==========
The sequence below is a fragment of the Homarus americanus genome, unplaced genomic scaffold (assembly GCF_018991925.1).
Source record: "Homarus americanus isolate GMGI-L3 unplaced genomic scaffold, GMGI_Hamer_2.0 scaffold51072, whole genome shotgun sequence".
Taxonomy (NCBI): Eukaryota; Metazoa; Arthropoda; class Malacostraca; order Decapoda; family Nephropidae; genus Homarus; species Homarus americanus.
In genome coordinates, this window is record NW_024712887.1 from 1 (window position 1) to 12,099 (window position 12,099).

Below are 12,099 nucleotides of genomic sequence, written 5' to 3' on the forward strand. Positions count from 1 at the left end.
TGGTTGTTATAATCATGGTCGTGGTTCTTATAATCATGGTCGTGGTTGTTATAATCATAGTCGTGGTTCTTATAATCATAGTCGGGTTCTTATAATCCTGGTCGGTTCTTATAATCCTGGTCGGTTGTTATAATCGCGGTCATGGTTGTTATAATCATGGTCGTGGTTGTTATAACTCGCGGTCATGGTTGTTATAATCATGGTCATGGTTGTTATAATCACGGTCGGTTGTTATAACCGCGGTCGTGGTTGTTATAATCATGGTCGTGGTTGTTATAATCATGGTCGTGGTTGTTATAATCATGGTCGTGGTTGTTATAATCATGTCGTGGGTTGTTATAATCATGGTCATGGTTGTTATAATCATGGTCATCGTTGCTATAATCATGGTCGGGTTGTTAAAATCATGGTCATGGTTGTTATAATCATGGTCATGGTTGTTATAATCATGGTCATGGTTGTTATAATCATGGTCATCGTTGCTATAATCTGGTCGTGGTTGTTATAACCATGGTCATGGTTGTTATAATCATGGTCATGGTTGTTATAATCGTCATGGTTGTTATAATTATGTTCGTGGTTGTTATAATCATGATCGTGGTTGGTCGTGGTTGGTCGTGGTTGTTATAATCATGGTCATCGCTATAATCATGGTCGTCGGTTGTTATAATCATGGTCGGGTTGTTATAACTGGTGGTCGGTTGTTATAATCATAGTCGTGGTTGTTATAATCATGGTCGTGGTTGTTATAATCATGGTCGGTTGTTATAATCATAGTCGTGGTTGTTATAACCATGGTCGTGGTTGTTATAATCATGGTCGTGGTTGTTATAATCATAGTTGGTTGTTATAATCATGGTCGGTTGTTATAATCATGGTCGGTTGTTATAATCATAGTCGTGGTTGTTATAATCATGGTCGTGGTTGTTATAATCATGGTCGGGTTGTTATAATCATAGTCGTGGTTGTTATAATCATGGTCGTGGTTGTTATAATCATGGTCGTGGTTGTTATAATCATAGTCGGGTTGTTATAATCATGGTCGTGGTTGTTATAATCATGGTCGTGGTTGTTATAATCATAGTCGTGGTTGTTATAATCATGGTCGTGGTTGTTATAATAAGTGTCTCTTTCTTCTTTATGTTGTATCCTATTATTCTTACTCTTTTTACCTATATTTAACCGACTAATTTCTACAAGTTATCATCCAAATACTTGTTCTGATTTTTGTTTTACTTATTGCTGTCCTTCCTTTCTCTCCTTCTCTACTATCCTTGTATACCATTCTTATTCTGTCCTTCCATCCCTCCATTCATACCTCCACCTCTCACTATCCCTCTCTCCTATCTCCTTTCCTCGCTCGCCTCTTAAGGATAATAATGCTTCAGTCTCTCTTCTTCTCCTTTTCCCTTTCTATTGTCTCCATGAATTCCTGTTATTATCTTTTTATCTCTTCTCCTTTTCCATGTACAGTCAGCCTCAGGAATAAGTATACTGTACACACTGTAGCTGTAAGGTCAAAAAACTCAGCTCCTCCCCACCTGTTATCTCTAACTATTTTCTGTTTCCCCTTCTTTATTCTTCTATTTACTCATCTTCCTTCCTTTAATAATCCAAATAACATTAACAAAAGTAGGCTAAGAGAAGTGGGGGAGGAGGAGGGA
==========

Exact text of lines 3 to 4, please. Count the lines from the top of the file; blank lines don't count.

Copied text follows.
Taxonomy (NCBI): Eukaryota; Metazoa; Arthropoda; class Malacostraca; order Decapoda; family Nephropidae; genus Homarus; species Homarus americanus.
In genome coordinates, this window is record NW_024712887.1 from 1 (window position 1) to 12,099 (window position 12,099).